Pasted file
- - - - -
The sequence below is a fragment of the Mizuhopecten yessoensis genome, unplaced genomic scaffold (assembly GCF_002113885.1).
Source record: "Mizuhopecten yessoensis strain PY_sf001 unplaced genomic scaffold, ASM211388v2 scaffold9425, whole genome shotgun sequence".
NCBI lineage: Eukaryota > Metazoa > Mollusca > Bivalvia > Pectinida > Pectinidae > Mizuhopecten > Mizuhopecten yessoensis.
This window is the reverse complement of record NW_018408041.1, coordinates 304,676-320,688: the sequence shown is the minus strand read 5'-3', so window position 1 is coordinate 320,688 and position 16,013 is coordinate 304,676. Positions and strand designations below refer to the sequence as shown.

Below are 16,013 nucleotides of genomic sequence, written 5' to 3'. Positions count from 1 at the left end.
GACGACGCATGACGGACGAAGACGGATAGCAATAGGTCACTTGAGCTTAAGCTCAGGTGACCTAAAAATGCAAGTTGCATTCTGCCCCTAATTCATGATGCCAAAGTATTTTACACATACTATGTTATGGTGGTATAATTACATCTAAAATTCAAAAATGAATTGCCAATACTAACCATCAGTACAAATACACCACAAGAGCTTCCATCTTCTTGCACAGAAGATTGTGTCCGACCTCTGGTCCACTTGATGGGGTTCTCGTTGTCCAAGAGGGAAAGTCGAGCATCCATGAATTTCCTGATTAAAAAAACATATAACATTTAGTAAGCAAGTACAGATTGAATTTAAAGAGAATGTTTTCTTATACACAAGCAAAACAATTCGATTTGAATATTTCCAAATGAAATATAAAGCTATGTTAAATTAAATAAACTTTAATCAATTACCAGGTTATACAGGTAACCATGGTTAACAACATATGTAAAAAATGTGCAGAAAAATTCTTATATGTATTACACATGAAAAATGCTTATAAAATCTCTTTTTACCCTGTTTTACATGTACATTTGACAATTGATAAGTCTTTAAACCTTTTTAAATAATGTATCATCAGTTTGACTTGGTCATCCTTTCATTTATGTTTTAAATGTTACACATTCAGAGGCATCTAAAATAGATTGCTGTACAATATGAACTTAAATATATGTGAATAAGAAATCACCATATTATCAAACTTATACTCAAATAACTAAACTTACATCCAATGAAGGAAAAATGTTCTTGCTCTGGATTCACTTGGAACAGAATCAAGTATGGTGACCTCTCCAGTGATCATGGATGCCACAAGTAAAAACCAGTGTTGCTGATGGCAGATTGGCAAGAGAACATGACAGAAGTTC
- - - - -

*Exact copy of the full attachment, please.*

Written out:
The sequence below is a fragment of the Mizuhopecten yessoensis genome, unplaced genomic scaffold (assembly GCF_002113885.1).
Source record: "Mizuhopecten yessoensis strain PY_sf001 unplaced genomic scaffold, ASM211388v2 scaffold9425, whole genome shotgun sequence".
NCBI lineage: Eukaryota > Metazoa > Mollusca > Bivalvia > Pectinida > Pectinidae > Mizuhopecten > Mizuhopecten yessoensis.
This window is the reverse complement of record NW_018408041.1, coordinates 304,676-320,688: the sequence shown is the minus strand read 5'-3', so window position 1 is coordinate 320,688 and position 16,013 is coordinate 304,676. Positions and strand designations below refer to the sequence as shown.

Below are 16,013 nucleotides of genomic sequence, written 5' to 3'. Positions count from 1 at the left end.
GACGACGCATGACGGACGAAGACGGATAGCAATAGGTCACTTGAGCTTAAGCTCAGGTGACCTAAAAATGCAAGTTGCATTCTGCCCCTAATTCATGATGCCAAAGTATTTTACACATACTATGTTATGGTGGTATAATTACATCTAAAATTCAAAAATGAATTGCCAATACTAACCATCAGTACAAATACACCACAAGAGCTTCCATCTTCTTGCACAGAAGATTGTGTCCGACCTCTGGTCCACTTGATGGGGTTCTCGTTGTCCAAGAGGGAAAGTCGAGCATCCATGAATTTCCTGATTAAAAAAACATATAACATTTAGTAAGCAAGTACAGATTGAATTTAAAGAGAATGTTTTCTTATACACAAGCAAAACAATTCGATTTGAATATTTCCAAATGAAATATAAAGCTATGTTAAATTAAATAAACTTTAATCAATTACCAGGTTATACAGGTAACCATGGTTAACAACATATGTAAAAAATGTGCAGAAAAATTCTTATATGTATTACACATGAAAAATGCTTATAAAATCTCTTTTTACCCTGTTTTACATGTACATTTGACAATTGATAAGTCTTTAAACCTTTTTAAATAATGTATCATCAGTTTGACTTGGTCATCCTTTCATTTATGTTTTAAATGTTACACATTCAGAGGCATCTAAAATAGATTGCTGTACAATATGAACTTAAATATATGTGAATAAGAAATCACCATATTATCAAACTTATACTCAAATAACTAAACTTACATCCAATGAAGGAAAAATGTTCTTGCTCTGGATTCACTTGGAACAGAATCAAGTATGGTGACCTCTCCAGTGATCATGGATGCCACAAGTAAAAACCAGTGTTGCTGATGGCAGATTGGCAAGAGAACATGACAGAAGTTC